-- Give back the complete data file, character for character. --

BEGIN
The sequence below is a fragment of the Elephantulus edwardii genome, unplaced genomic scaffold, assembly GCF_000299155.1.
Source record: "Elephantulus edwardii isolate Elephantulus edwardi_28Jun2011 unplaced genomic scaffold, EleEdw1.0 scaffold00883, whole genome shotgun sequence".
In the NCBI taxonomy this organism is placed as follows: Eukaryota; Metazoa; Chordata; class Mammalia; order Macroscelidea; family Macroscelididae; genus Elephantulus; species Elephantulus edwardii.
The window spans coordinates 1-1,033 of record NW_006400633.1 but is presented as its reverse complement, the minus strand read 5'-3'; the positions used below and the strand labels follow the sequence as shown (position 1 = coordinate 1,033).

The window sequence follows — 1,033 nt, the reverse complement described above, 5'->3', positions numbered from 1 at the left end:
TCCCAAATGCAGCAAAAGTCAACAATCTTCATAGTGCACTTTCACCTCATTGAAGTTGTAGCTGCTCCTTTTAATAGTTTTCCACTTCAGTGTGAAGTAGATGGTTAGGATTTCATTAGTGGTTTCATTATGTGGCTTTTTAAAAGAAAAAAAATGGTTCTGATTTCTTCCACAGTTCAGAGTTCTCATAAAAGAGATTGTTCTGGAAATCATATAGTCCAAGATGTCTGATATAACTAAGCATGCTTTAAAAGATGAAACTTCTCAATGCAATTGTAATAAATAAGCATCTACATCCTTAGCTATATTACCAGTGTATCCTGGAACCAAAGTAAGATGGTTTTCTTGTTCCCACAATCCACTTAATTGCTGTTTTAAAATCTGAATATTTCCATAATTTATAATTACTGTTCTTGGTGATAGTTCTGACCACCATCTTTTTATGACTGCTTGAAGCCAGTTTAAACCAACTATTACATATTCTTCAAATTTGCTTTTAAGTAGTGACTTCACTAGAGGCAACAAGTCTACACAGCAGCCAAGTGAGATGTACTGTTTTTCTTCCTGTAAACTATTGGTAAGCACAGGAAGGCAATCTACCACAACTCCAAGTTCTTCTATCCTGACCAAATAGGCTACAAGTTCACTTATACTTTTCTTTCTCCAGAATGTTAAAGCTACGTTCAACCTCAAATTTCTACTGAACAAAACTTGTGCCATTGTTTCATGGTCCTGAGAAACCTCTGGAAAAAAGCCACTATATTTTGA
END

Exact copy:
The sequence below is a fragment of the Elephantulus edwardii genome, unplaced genomic scaffold, assembly GCF_000299155.1.
Source record: "Elephantulus edwardii isolate Elephantulus edwardi_28Jun2011 unplaced genomic scaffold, EleEdw1.0 scaffold00883, whole genome shotgun sequence".
In the NCBI taxonomy this organism is placed as follows: Eukaryota; Metazoa; Chordata; class Mammalia; order Macroscelidea; family Macroscelididae; genus Elephantulus; species Elephantulus edwardii.
The window spans coordinates 1-1,033 of record NW_006400633.1 but is presented as its reverse complement, the minus strand read 5'-3'; the positions used below and the strand labels follow the sequence as shown (position 1 = coordinate 1,033).

The window sequence follows — 1,033 nt, the reverse complement described above, 5'->3', positions numbered from 1 at the left end:
TCCCAAATGCAGCAAAAGTCAACAATCTTCATAGTGCACTTTCACCTCATTGAAGTTGTAGCTGCTCCTTTTAATAGTTTTCCACTTCAGTGTGAAGTAGATGGTTAGGATTTCATTAGTGGTTTCATTATGTGGCTTTTTAAAAGAAAAAAAATGGTTCTGATTTCTTCCACAGTTCAGAGTTCTCATAAAAGAGATTGTTCTGGAAATCATATAGTCCAAGATGTCTGATATAACTAAGCATGCTTTAAAAGATGAAACTTCTCAATGCAATTGTAATAAATAAGCATCTACATCCTTAGCTATATTACCAGTGTATCCTGGAACCAAAGTAAGATGGTTTTCTTGTTCCCACAATCCACTTAATTGCTGTTTTAAAATCTGAATATTTCCATAATTTATAATTACTGTTCTTGGTGATAGTTCTGACCACCATCTTTTTATGACTGCTTGAAGCCAGTTTAAACCAACTATTACATATTCTTCAAATTTGCTTTTAAGTAGTGACTTCACTAGAGGCAACAAGTCTACACAGCAGCCAAGTGAGATGTACTGTTTTTCTTCCTGTAAACTATTGGTAAGCACAGGAAGGCAATCTACCACAACTCCAAGTTCTTCTATCCTGACCAAATAGGCTACAAGTTCACTTATACTTTTCTTTCTCCAGAATGTTAAAGCTACGTTCAACCTCAAATTTCTACTGAACAAAACTTGTGCCATTGTTTCATGGTCCTGAGAAACCTCTGGAAAAAAGCCACTATATTTTGA